Betterment: Advisors’ friend or foe?News added by ThinkAdvisor on January 27, 2016
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ThinkAdvisor

Joined: March 03, 2015

By Janet Levaux

Betterment CEO Jon Stein spoke to some 2,000 advisors and other financial professionals Tuesday morning at Inside ETFs 2015 in Hollywood, Florida, and immediately separated himself from the “average advisor.”

“This is early for me,” said the founder of the robo-advisor, who is in his 30s. “In our office, we get started at around 10 a.m.”

Next, he tried to warm the audience to Betterment. “There is a sense of competition between robo and human advisors,” said the New York-based entrepreneur. “I think that is a false competition.”

Later in his talk, though, Stein made it clear that the firm is likely to put pressure on custodians and broker-dealers working with independent advisors, like TD Ameritrade and Schwab.

“By 2020, Betterment Institutional will be ‘the full-service hub’ for a new kind of advisor,” he explained. It plans bring on advisors who want automated tasks, like tax-loss harvesting and rebalancing in a paperless system, at a cost of roughly 25 basis points.

“The cost of trading has gone to zero, and the cost of diversification is essentially free,” he added.

This means, for advisors, that the business they need to build is “totally different than that of 10 to15 years ago,” Stein states. “Advice is more important than ever, both robo and human, but the tools are different. We are a great do-it-yourself option.”

Clients who bring assets to Betterment “are coming to us from self-directed [platforms] and almost never from advisors,” he explains.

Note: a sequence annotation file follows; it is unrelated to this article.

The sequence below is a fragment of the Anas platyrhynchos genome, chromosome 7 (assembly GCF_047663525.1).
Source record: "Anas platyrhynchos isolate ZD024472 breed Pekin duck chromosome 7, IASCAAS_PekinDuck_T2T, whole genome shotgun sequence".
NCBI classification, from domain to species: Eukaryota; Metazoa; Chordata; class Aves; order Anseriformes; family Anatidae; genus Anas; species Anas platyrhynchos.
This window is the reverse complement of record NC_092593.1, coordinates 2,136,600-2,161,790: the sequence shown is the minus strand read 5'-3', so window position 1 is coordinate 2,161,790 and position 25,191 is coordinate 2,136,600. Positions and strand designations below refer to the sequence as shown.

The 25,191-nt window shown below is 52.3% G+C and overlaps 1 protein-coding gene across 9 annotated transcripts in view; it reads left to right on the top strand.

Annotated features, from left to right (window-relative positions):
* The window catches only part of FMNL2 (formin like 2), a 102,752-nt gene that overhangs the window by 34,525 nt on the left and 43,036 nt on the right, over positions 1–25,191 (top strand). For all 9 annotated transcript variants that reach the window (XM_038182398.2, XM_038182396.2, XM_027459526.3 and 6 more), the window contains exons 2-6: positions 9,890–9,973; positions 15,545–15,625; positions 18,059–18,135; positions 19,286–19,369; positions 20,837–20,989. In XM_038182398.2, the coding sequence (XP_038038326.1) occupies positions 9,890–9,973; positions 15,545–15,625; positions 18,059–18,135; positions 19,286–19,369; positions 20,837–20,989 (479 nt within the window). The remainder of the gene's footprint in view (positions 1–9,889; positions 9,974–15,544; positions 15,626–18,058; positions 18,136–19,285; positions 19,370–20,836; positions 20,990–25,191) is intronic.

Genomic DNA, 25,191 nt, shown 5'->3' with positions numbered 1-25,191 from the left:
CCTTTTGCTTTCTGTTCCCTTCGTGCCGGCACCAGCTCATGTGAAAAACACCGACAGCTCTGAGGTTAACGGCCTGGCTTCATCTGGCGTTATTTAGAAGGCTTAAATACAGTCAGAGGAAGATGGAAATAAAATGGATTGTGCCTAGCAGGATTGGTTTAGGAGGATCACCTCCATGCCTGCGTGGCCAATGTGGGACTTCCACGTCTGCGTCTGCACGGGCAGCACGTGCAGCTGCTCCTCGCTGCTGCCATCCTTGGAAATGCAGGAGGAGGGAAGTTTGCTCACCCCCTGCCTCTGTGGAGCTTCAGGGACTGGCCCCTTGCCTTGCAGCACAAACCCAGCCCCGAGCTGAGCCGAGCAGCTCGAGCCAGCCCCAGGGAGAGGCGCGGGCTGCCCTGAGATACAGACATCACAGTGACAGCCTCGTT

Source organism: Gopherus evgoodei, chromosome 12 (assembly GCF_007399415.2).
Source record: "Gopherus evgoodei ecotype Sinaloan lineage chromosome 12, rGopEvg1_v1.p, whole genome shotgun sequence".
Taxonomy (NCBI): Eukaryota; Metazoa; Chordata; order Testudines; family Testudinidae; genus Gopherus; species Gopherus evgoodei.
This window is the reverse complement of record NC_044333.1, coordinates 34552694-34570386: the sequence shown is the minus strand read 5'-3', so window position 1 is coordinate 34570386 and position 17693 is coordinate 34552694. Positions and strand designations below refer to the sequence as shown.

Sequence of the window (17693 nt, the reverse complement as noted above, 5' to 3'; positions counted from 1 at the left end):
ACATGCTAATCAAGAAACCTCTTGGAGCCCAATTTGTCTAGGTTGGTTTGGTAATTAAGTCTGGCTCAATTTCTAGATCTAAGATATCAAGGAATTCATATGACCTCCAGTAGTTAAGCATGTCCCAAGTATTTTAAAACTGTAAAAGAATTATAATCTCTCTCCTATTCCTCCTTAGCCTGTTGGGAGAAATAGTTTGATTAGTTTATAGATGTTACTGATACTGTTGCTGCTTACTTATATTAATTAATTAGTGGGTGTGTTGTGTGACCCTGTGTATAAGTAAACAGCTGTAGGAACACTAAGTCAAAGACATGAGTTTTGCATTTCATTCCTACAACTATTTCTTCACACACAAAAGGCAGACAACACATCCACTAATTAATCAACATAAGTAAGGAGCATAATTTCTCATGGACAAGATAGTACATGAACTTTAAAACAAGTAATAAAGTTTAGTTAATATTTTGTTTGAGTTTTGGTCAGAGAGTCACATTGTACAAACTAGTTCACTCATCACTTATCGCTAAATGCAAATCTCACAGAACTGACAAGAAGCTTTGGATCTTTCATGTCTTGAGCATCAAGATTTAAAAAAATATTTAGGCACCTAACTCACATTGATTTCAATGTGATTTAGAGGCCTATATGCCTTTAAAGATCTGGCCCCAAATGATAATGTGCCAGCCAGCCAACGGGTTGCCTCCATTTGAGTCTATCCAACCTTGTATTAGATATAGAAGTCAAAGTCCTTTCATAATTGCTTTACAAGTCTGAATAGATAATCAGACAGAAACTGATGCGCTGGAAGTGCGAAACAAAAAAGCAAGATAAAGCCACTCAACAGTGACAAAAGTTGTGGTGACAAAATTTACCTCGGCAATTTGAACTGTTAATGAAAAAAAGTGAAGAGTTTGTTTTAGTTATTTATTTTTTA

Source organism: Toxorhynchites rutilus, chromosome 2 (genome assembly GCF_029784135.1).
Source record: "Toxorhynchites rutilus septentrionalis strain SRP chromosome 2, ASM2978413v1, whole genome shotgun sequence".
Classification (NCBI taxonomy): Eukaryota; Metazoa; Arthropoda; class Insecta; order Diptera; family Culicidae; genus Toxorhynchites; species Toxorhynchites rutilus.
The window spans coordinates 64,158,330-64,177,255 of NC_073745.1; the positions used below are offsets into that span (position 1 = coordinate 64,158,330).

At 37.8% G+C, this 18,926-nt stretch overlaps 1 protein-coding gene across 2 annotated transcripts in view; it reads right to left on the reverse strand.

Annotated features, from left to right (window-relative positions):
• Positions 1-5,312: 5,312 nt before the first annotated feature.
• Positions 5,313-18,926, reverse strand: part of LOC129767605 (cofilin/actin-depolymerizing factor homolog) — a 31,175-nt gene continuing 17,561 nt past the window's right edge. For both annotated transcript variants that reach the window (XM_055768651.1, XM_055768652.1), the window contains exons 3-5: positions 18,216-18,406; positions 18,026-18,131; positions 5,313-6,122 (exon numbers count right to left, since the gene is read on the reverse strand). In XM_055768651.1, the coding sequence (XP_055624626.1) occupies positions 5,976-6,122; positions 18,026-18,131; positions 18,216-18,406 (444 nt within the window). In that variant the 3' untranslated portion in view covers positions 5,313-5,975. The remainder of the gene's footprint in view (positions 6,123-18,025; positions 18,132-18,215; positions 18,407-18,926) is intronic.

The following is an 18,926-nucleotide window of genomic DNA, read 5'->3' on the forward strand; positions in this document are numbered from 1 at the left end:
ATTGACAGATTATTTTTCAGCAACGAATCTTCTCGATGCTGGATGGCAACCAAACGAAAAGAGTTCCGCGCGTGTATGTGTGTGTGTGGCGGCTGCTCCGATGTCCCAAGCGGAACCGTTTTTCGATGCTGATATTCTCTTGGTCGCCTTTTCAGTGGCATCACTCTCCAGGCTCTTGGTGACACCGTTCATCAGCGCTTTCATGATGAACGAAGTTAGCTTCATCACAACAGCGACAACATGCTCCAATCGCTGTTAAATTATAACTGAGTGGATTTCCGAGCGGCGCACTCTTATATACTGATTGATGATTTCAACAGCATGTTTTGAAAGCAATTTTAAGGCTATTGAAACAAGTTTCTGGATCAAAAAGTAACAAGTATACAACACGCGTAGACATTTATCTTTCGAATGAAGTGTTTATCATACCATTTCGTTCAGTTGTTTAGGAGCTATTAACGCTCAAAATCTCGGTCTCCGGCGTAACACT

While many advisors work with clients that have $2 million or more of assets to invest, “We see our core clients as one with a household at under $2 million,” the Betterment executive said.

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Betterment rolled out its platform for advisors a year ago.

“We combine recordkeeping and advice in one package, which has not been done before,” Stein said. “We are doubling every six months, in terms of assets, even through the [market] volatility.”

What separates Betterment from other robo firms, he adds, is that it “rebuilt the plumbing of financial services … by making it really convenient [for investors] to sign and making the investing experience different.”

Clients, he says, can quickly move money to Betterment from bank accounts rather than wait seven or more days for checks to clear or other processes to be completed.

“We’ve sped up the transaction process and made paperless rollovers possible,” Stein explained. “People are happier with the experience and give us more money!”

The group also has automated steps connected to behavioral finance' for instance, investors are warned about the tax consequences of panic selling.

When Betterment shares the tax impact in dollars, 62 percent of clients decide not to make the transactions, Stein says. Overall, close to 80 percent of transactions “are being prevented, which is remarkable,” Stein explained. “We use automation to help investors make better decisions.”

As for advisors, the platform — which includes ETF-based portfolios for clients to choose from after completing a questionnaire — frees their time up “so you can work more on financial planning, estate planning … and all the things we do not do,” he states.

“Independent advisors have to cobble systems together, which is so hard,” Stein said. “We package it all up, so it is a streamlined lower-cost solution. You just need an email and a Betterment account to open an RIA — and you should have a license, too.”

Originally posted on ThinkAdvisor.com
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